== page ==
ADB, India Sign $150 Million Loan to Improve Regional Connectivity
NEW DELHI, INDIA (1 October 2018) — The Asian Development Bank (ADB) and the Government of India today signed a $150 million loan to finance continued improvements to road connectivity and efficiency of the international trade corridor in northern part of West Bengal and northeastern region of India.
The signatories to the tranche 2 loan agreement for the $500 million South Asia Subregional Economic Cooperation (SASEC) Road Connectivity Investment Program were Mr. Sameer Kumar Khare, Additional Secretary (Fund Bank and ADB), Department of Economic Affairs in the Ministry of Finance, who signed on behalf of the Government of India; and ADB Country Director for India Mr. Kenichi Yokoyama, who signed for ADB. Approved in 2014, the program aims to expand about 500 kilometers (km) of roads in India’s North Bengal and northeastern region that will enable efficient and safe transport within India and regionally with other SASEC member countries.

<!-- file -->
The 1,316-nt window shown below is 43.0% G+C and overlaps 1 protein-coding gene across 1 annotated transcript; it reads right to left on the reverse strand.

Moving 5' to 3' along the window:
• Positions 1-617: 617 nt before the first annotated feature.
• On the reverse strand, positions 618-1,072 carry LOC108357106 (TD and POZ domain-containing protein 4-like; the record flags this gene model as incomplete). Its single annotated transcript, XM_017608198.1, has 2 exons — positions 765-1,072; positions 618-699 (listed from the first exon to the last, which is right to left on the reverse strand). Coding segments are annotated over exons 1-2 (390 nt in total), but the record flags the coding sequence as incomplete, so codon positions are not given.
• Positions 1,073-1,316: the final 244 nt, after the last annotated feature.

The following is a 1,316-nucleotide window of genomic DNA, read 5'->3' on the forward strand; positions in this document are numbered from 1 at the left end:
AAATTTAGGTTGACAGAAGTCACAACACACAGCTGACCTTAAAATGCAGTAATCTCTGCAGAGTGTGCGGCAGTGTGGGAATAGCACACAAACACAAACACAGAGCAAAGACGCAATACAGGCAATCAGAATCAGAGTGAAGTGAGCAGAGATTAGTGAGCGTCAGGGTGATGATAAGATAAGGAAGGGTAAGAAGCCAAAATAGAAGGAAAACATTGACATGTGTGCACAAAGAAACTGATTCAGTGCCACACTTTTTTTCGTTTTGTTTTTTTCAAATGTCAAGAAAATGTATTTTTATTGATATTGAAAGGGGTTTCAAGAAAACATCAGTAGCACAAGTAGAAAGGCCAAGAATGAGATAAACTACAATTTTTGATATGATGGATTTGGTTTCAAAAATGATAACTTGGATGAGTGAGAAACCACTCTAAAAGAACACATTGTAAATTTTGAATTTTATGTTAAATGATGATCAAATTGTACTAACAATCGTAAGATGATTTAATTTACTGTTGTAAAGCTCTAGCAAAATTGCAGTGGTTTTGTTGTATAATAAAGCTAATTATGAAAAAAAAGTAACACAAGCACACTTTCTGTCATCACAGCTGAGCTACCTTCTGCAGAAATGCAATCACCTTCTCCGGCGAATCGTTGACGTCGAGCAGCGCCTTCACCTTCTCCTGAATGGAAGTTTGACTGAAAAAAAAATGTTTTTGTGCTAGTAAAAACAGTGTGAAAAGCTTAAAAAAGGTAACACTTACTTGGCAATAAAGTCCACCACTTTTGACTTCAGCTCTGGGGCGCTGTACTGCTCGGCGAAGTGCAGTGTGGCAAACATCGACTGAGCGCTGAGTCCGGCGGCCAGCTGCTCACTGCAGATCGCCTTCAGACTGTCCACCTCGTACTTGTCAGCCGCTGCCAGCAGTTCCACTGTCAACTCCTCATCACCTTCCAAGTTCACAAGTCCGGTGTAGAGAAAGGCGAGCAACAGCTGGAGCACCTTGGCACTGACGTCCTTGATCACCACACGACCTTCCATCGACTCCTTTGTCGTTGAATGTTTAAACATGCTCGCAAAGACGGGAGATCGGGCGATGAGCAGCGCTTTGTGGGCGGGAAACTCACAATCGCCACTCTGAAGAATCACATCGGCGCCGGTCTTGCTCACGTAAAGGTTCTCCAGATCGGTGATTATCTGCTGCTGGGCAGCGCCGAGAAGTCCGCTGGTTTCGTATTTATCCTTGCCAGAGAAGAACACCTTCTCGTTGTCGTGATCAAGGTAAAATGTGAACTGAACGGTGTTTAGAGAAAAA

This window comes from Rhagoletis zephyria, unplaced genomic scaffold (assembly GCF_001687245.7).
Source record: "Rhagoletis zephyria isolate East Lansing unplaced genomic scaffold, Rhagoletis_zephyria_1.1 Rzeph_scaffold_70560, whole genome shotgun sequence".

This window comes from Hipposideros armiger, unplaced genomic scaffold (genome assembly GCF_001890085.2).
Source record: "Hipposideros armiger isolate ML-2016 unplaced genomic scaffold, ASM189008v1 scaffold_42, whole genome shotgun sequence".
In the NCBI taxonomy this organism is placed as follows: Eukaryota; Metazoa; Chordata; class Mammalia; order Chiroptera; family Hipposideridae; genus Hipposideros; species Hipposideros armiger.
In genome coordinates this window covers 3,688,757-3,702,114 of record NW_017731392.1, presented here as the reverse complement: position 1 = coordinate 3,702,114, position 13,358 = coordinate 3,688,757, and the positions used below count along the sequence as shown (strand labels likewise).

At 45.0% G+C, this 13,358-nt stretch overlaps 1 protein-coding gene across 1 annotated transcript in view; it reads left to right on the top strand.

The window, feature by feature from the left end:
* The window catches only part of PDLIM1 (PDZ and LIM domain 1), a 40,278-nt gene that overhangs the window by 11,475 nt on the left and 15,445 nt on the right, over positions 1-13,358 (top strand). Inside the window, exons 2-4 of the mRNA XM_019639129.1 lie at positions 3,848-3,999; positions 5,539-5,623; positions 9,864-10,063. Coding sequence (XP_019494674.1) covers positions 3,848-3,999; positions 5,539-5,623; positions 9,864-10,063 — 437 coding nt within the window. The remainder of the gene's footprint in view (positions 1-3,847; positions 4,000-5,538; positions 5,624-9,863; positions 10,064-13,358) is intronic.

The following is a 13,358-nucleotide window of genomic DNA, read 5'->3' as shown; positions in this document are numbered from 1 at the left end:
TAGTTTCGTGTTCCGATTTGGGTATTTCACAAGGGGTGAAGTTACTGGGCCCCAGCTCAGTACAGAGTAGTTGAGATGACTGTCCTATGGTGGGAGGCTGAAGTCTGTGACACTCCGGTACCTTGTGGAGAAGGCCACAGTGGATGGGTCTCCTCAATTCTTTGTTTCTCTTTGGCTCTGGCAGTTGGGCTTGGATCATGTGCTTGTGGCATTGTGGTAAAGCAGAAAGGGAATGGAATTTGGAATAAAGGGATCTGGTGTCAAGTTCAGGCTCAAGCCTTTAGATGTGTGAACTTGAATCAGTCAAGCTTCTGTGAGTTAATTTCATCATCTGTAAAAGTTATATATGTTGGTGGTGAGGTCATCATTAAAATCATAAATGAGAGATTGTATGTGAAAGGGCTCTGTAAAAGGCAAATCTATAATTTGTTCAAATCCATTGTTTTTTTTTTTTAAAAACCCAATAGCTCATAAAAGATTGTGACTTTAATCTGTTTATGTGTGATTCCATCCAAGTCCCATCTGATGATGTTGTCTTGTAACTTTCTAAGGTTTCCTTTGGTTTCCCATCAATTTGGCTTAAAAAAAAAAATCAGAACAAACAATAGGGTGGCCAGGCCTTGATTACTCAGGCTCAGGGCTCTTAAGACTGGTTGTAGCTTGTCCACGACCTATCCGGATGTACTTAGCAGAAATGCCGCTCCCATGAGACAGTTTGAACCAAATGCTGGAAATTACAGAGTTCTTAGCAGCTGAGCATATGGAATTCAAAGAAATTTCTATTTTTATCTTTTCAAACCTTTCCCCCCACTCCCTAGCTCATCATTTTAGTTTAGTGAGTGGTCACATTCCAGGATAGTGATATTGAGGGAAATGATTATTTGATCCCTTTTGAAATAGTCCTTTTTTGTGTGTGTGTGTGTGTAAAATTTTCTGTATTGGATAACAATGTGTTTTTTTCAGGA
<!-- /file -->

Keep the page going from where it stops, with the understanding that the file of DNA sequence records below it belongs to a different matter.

“The program is an important initiative in regional connectivity aimed at increasing domestic and regional trade through North Bengal-Northeastern Region international trade corridor by upgrading key roads,” said Mr. Khare after signing the loan agreement.
“The new loan will help upgradation of key national and state highways in Manipur and construct an important international bridge for crucial last-mile connectivity between in-country trunk road network and neighboring countries,” said Mr. Yokoyama.
The project's second tranche will upgrade about 66 km of national highways in Manipur, construct about 1.5 km of an international bridge between India and Nepal, and provide additional financing for the construction of about 103 km of a state highway in Manipur. The project will reduce transaction costs along the targeted cross-border corridors substantially, creating economies of scale and commercial prosperity.
ADB is committed to achieving a prosperous, inclusive, resilient, and sustainable Asia and the Pacific, while sustaining its efforts to eradicate extreme poverty. Established in 1966, it is owned by 67 members—48 from the region. In 2017, ADB operations totaled $32.2 billion, including $11.9 billion in cofinancing.